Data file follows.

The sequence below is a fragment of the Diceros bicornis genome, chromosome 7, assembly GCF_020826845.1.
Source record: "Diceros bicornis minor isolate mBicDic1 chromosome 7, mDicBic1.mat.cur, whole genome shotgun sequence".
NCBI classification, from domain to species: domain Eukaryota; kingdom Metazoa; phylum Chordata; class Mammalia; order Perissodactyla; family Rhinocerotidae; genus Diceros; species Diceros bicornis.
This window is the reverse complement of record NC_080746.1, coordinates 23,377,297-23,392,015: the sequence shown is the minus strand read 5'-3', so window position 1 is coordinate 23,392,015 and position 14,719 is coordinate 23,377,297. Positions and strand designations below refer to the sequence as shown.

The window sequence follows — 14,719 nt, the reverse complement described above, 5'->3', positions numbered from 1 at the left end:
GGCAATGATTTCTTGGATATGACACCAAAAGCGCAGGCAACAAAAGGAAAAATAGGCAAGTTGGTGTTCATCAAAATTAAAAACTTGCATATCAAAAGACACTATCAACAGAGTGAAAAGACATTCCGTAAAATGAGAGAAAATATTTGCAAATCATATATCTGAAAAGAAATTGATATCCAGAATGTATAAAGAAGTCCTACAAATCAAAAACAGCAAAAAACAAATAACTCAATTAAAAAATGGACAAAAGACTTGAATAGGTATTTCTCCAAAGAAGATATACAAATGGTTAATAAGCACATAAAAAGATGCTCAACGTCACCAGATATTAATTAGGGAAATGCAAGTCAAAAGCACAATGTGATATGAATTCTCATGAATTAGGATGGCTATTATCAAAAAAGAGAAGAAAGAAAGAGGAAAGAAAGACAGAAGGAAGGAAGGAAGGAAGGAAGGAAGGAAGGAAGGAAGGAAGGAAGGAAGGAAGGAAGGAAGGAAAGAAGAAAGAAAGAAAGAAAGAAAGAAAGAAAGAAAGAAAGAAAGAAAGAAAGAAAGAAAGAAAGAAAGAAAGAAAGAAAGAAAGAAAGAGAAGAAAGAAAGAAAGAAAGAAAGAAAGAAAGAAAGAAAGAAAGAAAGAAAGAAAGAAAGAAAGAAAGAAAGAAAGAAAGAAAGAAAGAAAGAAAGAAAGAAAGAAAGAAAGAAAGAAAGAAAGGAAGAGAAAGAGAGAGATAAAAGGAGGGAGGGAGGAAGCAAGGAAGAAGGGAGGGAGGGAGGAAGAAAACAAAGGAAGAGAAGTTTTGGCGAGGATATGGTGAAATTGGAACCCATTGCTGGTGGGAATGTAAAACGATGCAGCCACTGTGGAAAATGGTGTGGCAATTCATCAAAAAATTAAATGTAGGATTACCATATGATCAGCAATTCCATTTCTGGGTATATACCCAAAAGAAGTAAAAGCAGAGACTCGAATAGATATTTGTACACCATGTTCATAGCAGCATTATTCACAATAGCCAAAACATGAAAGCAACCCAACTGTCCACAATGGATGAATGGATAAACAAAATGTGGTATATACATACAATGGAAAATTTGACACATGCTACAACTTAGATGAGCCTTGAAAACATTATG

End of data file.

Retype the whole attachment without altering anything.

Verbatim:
The sequence below is a fragment of the Diceros bicornis genome, chromosome 7, assembly GCF_020826845.1.
Source record: "Diceros bicornis minor isolate mBicDic1 chromosome 7, mDicBic1.mat.cur, whole genome shotgun sequence".
NCBI classification, from domain to species: domain Eukaryota; kingdom Metazoa; phylum Chordata; class Mammalia; order Perissodactyla; family Rhinocerotidae; genus Diceros; species Diceros bicornis.
This window is the reverse complement of record NC_080746.1, coordinates 23,377,297-23,392,015: the sequence shown is the minus strand read 5'-3', so window position 1 is coordinate 23,392,015 and position 14,719 is coordinate 23,377,297. Positions and strand designations below refer to the sequence as shown.

The window sequence follows — 14,719 nt, the reverse complement described above, 5'->3', positions numbered from 1 at the left end:
GGCAATGATTTCTTGGATATGACACCAAAAGCGCAGGCAACAAAAGGAAAAATAGGCAAGTTGGTGTTCATCAAAATTAAAAACTTGCATATCAAAAGACACTATCAACAGAGTGAAAAGACATTCCGTAAAATGAGAGAAAATATTTGCAAATCATATATCTGAAAAGAAATTGATATCCAGAATGTATAAAGAAGTCCTACAAATCAAAAACAGCAAAAAACAAATAACTCAATTAAAAAATGGACAAAAGACTTGAATAGGTATTTCTCCAAAGAAGATATACAAATGGTTAATAAGCACATAAAAAGATGCTCAACGTCACCAGATATTAATTAGGGAAATGCAAGTCAAAAGCACAATGTGATATGAATTCTCATGAATTAGGATGGCTATTATCAAAAAAGAGAAGAAAGAAAGAGGAAAGAAAGACAGAAGGAAGGAAGGAAGGAAGGAAGGAAGGAAGGAAGGAAGGAAGGAAGGAAGGAAGGAAGGAAGGAAAGAAGAAAGAAAGAAAGAAAGAAAGAAAGAAAGAAAGAAAGAAAGAAAGAAAGAAAGAAAGAAAGAAAGAAAGAAAGAAAGAAAGAAAGAGAAGAAAGAAAGAAAGAAAGAAAGAAAGAAAGAAAGAAAGAAAGAAAGAAAGAAAGAAAGAAAGAAAGAAAGAAAGAAAGAAAGAAAGAAAGAAAGAAAGAAAGAAAGAAAGAAAGAAAGAAAGGAAGAGAAAGAGAGAGATAAAAGGAGGGAGGGAGGAAGCAAGGAAGAAGGGAGGGAGGGAGGAAGAAAACAAAGGAAGAGAAGTTTTGGCGAGGATATGGTGAAATTGGAACCCATTGCTGGTGGGAATGTAAAACGATGCAGCCACTGTGGAAAATGGTGTGGCAATTCATCAAAAAATTAAATGTAGGATTACCATATGATCAGCAATTCCATTTCTGGGTATATACCCAAAAGAAGTAAAAGCAGAGACTCGAATAGATATTTGTACACCATGTTCATAGCAGCATTATTCACAATAGCCAAAACATGAAAGCAACCCAACTGTCCACAATGGATGAATGGATAAACAAAATGTGGTATATACATACAATGGAAAATTTGACACATGCTACAACTTAGATGAGCCTTGAAAACATTATG